When you talk about Mexican indie rock, do you mean indie like we know it here? In other countries, which have smaller, like, cute and cuddly scenes, whether it’s Canada or Mexico or Australia or wherever, you could actually start out as a band that’s real. A bunch of dudes who know each other and practice in their basement and put out little shitty shows in coffee shops or whatever, and if you work with that, and then you compromise just a little bit and make slightly watered-down music, you can dream of being on the radio. In the States, if you’re good, and real, you are never, ever going to be on the radio. But I’ll actually be contrarian here and say I prefer our system. The reason I prefer our system is that what you have in a place like Canada or a place like Mexico is that people who are talented, good songwriters are audibly shitty.
And here you can get by, to an extent, without compromise. Those people don’t aim for the top. They aim for an audience of like-minded people, and they make uncompromising music. Whereas if you go to a place like Canada, you get stuff like the kind of shit that Arcade Fire’s putting out these days. Or any of those people, Broken Social Scene. I’m just saying, the stuff’s pretty toothless. It’s just pretty bougie. So my point then is that in Mexico there isn’t a divide between super-principled and super-commercial bands like there is here. It’s because the scene is smaller there, and it’s easier to go up the ladder.
How did you come into contact with the Mexican indie rock scene? I started meeting all these kids who were aware of American music, and I think the reason they were aware was the internet. There’s always been this divide because most American bands are afraid to go there, and most Mexican bands are unable to come to our country. So it’s been hard to build the bridges between scenes, to make it all part of the same scene. It’s almost irrelevant in the States whether a band is from Canada or from here because Canada’s border barely matters. From Mexico, there’s just a really firm blockade. Especially for middle-class people, who are the people who form indie rock bands.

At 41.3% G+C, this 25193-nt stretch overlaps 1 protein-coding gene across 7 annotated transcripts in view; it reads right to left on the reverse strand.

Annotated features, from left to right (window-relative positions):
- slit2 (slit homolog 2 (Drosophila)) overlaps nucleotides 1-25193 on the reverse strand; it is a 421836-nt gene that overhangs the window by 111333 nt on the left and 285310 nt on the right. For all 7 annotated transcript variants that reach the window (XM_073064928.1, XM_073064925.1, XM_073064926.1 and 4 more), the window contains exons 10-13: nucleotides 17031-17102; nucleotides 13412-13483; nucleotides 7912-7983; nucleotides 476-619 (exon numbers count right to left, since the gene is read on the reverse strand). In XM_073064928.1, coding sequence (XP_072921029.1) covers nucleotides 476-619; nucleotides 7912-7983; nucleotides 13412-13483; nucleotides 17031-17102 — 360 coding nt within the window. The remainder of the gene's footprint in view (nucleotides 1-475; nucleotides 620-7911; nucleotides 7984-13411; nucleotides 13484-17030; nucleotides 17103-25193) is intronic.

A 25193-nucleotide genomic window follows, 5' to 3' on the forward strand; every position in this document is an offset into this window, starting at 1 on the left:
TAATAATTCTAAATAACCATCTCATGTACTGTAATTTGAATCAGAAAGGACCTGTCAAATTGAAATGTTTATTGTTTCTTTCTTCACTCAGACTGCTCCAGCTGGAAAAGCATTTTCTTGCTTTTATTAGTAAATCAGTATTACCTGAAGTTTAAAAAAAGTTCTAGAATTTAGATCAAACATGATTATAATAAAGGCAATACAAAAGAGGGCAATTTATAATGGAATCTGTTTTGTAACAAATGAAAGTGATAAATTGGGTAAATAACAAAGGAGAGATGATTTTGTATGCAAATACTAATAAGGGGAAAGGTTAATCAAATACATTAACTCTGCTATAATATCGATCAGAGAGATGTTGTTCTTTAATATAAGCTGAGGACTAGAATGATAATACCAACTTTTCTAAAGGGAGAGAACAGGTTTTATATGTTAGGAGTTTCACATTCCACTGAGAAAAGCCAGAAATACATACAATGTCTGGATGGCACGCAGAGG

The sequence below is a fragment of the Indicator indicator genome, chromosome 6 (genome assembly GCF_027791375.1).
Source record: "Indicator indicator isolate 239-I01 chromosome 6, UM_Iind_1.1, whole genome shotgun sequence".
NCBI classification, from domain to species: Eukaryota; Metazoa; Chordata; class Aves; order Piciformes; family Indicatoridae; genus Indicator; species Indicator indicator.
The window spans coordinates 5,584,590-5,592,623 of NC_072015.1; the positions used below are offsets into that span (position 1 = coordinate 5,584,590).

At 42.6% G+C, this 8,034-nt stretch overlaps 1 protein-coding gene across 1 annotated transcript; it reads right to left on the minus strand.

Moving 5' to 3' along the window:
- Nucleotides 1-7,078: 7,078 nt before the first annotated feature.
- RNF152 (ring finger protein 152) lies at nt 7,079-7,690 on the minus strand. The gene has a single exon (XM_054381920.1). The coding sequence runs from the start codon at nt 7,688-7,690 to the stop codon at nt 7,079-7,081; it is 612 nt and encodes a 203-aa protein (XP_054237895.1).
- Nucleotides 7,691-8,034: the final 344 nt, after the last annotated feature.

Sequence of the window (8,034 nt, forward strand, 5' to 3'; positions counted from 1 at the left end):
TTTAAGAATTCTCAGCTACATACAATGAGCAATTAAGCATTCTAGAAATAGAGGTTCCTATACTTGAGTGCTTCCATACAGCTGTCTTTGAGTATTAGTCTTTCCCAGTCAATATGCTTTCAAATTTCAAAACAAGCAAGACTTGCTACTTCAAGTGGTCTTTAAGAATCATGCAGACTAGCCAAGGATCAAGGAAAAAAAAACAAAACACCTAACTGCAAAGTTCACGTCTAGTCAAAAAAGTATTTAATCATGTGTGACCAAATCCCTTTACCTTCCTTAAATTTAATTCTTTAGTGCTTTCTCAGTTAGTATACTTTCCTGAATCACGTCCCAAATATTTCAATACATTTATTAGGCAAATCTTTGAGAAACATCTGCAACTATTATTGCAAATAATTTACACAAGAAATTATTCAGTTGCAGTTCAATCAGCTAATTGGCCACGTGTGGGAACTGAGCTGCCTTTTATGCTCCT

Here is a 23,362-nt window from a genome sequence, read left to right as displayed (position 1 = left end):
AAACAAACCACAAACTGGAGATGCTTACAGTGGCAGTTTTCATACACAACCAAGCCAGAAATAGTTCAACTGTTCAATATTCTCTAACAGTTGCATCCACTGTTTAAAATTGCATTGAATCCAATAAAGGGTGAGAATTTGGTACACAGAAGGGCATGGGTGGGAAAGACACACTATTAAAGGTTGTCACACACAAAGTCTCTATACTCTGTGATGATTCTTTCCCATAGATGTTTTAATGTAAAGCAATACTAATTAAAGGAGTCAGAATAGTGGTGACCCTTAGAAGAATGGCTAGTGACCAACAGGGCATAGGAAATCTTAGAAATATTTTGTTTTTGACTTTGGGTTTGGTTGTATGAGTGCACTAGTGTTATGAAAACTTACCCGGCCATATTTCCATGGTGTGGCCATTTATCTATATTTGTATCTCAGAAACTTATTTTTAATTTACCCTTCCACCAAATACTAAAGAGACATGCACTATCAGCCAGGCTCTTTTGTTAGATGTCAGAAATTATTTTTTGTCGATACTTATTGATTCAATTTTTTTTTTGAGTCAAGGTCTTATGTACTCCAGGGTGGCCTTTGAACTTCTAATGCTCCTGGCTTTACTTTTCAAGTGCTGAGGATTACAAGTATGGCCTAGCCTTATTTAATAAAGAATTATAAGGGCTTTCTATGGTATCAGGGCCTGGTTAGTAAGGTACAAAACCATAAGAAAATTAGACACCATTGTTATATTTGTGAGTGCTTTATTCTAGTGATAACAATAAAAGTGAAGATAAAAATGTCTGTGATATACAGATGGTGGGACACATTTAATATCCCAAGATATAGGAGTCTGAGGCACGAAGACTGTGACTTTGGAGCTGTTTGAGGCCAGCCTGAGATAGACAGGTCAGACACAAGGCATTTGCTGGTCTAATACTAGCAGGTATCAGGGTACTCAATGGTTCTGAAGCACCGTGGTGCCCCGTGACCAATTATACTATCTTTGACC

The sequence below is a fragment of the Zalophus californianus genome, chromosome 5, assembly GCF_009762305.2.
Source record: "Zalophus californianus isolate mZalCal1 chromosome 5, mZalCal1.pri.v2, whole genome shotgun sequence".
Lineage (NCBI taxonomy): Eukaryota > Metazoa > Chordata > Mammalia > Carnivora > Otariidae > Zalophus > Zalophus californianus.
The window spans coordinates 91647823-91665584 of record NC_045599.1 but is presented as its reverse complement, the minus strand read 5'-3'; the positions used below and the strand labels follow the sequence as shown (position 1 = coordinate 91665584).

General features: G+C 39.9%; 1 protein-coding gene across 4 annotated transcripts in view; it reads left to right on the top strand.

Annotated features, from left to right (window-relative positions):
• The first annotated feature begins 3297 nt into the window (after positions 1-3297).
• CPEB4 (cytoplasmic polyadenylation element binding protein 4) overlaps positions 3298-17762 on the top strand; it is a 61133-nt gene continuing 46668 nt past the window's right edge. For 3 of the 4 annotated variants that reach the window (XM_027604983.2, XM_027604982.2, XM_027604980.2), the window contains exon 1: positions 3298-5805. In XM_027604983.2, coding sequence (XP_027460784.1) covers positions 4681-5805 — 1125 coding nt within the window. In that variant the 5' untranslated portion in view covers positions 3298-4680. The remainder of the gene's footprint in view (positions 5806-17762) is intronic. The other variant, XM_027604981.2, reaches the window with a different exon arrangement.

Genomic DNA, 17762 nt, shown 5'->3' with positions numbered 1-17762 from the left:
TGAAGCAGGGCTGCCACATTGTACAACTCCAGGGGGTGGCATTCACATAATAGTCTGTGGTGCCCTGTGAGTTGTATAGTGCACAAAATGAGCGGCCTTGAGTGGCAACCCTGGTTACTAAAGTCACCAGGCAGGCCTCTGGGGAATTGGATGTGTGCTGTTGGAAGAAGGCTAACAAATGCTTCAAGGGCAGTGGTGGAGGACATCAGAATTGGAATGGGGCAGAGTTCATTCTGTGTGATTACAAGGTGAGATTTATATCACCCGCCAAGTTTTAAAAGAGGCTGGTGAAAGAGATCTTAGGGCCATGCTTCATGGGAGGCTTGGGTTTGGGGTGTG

Do you think there’s a distinctive difference between the music we would hear coming out of Mexico and what we hear in New York? What I’ll say is that Mexico is a modern place with people just as educated as us, if not more so. Why the fuck don’t we listen to what they have to say? I’m not going to predict what those people are going to say. What I am going to tell you is that those people are intelligent and cultured and educated. And tuned into the conversation that’s happening in the artistic world. The fact that in this country they’re treated like podunk peasants who shouldn’t be taken seriously is incredibly insulting to those people. We should be reexamining our entire vision of that part of the world.